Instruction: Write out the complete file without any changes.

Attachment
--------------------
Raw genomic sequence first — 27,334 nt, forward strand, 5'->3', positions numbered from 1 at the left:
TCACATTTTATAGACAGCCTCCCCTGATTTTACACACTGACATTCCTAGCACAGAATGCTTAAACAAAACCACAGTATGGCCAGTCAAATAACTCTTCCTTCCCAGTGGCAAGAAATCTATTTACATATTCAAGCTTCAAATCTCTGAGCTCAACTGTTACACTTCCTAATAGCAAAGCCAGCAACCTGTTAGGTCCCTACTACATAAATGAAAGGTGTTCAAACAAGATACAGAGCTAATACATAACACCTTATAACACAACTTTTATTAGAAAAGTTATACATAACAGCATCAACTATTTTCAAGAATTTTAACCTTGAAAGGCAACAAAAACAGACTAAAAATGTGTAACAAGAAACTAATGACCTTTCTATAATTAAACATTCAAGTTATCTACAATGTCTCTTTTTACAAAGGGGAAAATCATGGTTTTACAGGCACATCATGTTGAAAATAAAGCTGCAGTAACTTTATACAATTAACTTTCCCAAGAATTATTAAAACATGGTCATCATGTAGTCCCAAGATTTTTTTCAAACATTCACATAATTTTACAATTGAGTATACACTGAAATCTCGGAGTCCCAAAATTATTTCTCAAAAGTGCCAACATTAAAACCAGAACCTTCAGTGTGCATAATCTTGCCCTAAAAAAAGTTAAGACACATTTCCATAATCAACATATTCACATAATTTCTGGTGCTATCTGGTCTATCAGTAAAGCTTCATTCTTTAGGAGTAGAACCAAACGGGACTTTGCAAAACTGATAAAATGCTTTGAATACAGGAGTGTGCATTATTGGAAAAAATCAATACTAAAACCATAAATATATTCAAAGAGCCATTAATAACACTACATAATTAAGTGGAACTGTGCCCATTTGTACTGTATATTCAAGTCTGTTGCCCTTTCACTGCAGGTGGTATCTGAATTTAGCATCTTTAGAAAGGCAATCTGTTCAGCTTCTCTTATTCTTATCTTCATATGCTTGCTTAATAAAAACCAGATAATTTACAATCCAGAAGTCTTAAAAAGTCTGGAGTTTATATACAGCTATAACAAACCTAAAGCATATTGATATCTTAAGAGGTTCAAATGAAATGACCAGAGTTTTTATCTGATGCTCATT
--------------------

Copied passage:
Raw genomic sequence first — 27,334 nt, forward strand, 5'->3', positions numbered from 1 at the left:
TCACATTTTATAGACAGCCTCCCCTGATTTTACACACTGACATTCCTAGCACAGAATGCTTAAACAAAACCACAGTATGGCCAGTCAAATAACTCTTCCTTCCCAGTGGCAAGAAATCTATTTACATATTCAAGCTTCAAATCTCTGAGCTCAACTGTTACACTTCCTAATAGCAAAGCCAGCAACCTGTTAGGTCCCTACTACATAAATGAAAGGTGTTCAAACAAGATACAGAGCTAATACATAACACCTTATAACACAACTTTTATTAGAAAAGTTATACATAACAGCATCAACTATTTTCAAGAATTTTAACCTTGAAAGGCAACAAAAACAGACTAAAAATGTGTAACAAGAAACTAATGACCTTTCTATAATTAAACATTCAAGTTATCTACAATGTCTCTTTTTACAAAGGGGAAAATCATGGTTTTACAGGCACATCATGTTGAAAATAAAGCTGCAGTAACTTTATACAATTAACTTTCCCAAGAATTATTAAAACATGGTCATCATGTAGTCCCAAGATTTTTTTCAAACATTCACATAATTTTACAATTGAGTATACACTGAAATCTCGGAGTCCCAAAATTATTTCTCAAAAGTGCCAACATTAAAACCAGAACCTTCAGTGTGCATAATCTTGCCCTAAAAAAAGTTAAGACACATTTCCATAATCAACATATTCACATAATTTCTGGTGCTATCTGGTCTATCAGTAAAGCTTCATTCTTTAGGAGTAGAACCAAACGGGACTTTGCAAAACTGATAAAATGCTTTGAATACAGGAGTGTGCATTATTGGAAAAAATCAATACTAAAACCATAAATATATTCAAAGAGCCATTAATAACACTACATAATTAAGTGGAACTGTGCCCATTTGTACTGTATATTCAAGTCTGTTGCCCTTTCACTGCAGGTGGTATCTGAATTTAGCATCTTTAGAAAGGCAATCTGTTCAGCTTCTCTTATTCTTATCTTCATATGCTTGCTTAATAAAAACCAGATAATTTACAATCCAGAAGTCTTAAAAAGTCTGGAGTTTATATACAGCTATAACAAACCTAAAGCATATTGATATCTTAAGAGGTTCAAATGAAATGACCAGAGTTTTTATCTGATGCTCATT